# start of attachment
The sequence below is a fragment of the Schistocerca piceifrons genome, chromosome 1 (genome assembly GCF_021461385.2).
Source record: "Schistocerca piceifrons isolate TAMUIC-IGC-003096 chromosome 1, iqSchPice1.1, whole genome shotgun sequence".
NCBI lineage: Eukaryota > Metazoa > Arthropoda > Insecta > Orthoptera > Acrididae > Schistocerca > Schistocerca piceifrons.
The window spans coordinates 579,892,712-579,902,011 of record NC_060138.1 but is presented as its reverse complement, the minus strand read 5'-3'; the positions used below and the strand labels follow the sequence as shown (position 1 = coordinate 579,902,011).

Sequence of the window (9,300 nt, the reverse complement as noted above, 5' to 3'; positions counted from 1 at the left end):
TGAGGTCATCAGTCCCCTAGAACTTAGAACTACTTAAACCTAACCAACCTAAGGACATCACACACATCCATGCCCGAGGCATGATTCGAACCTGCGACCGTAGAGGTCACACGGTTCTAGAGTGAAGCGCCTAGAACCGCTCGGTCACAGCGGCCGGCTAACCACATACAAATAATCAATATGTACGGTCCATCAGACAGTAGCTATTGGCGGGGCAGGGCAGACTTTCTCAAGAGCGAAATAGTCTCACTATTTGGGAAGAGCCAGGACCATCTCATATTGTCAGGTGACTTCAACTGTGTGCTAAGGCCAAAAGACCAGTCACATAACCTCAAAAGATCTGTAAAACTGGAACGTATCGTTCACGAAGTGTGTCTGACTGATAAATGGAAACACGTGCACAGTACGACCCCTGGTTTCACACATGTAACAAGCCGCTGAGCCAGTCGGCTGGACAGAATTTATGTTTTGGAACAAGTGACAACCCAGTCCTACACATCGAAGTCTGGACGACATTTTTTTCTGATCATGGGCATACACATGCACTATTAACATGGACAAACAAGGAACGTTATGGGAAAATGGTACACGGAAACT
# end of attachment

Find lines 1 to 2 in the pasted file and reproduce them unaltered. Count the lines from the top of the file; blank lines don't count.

The sequence below is a fragment of the Schistocerca piceifrons genome, chromosome 1 (genome assembly GCF_021461385.2).
Source record: "Schistocerca piceifrons isolate TAMUIC-IGC-003096 chromosome 1, iqSchPice1.1, whole genome shotgun sequence".